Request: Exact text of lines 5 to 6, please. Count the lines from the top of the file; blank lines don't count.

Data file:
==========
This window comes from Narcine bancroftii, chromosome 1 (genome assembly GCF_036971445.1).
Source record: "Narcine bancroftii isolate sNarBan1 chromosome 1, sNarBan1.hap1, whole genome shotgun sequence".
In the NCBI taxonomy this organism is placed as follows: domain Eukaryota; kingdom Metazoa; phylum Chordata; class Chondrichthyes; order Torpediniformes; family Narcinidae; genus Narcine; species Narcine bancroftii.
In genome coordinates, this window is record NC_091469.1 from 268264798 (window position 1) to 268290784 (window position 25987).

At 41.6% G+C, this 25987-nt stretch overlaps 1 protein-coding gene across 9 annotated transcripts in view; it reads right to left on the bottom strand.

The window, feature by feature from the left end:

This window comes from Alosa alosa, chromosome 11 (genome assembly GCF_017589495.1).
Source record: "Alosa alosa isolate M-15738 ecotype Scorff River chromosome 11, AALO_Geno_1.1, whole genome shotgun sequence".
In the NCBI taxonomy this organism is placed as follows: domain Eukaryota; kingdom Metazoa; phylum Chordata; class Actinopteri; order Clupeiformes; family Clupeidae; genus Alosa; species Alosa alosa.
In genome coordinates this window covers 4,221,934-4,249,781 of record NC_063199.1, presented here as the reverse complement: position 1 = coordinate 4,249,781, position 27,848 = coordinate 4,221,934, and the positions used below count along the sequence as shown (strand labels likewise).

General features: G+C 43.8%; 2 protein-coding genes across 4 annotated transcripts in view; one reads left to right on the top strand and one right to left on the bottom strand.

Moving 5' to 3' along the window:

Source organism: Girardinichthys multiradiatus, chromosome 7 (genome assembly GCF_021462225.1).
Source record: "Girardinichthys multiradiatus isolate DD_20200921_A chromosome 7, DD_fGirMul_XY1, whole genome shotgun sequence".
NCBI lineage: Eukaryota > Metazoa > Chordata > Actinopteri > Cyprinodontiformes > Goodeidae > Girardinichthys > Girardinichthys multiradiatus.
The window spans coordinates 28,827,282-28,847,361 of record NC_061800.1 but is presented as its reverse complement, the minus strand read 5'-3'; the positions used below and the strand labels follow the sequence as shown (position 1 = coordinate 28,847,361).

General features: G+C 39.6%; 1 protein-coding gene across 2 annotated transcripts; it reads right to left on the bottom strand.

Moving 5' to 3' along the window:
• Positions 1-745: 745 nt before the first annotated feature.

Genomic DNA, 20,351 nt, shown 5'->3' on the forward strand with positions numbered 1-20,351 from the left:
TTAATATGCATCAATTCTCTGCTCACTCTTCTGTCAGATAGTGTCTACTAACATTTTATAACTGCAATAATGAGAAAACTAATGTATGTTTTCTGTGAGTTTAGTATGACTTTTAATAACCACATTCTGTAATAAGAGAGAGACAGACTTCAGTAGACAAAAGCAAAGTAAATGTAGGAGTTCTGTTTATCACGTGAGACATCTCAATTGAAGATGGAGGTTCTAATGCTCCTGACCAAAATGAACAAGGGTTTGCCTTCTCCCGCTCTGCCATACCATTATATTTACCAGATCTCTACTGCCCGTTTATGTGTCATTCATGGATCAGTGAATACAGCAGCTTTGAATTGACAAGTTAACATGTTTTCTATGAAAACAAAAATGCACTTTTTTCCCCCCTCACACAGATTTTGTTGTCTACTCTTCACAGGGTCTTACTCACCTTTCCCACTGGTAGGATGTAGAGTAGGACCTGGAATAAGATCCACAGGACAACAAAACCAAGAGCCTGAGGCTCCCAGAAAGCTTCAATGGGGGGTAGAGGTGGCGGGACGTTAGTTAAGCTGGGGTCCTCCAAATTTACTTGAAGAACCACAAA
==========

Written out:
At 41.6% G+C, this 25987-nt stretch overlaps 1 protein-coding gene across 9 annotated transcripts in view; it reads right to left on the bottom strand.

The window, feature by feature from the left end: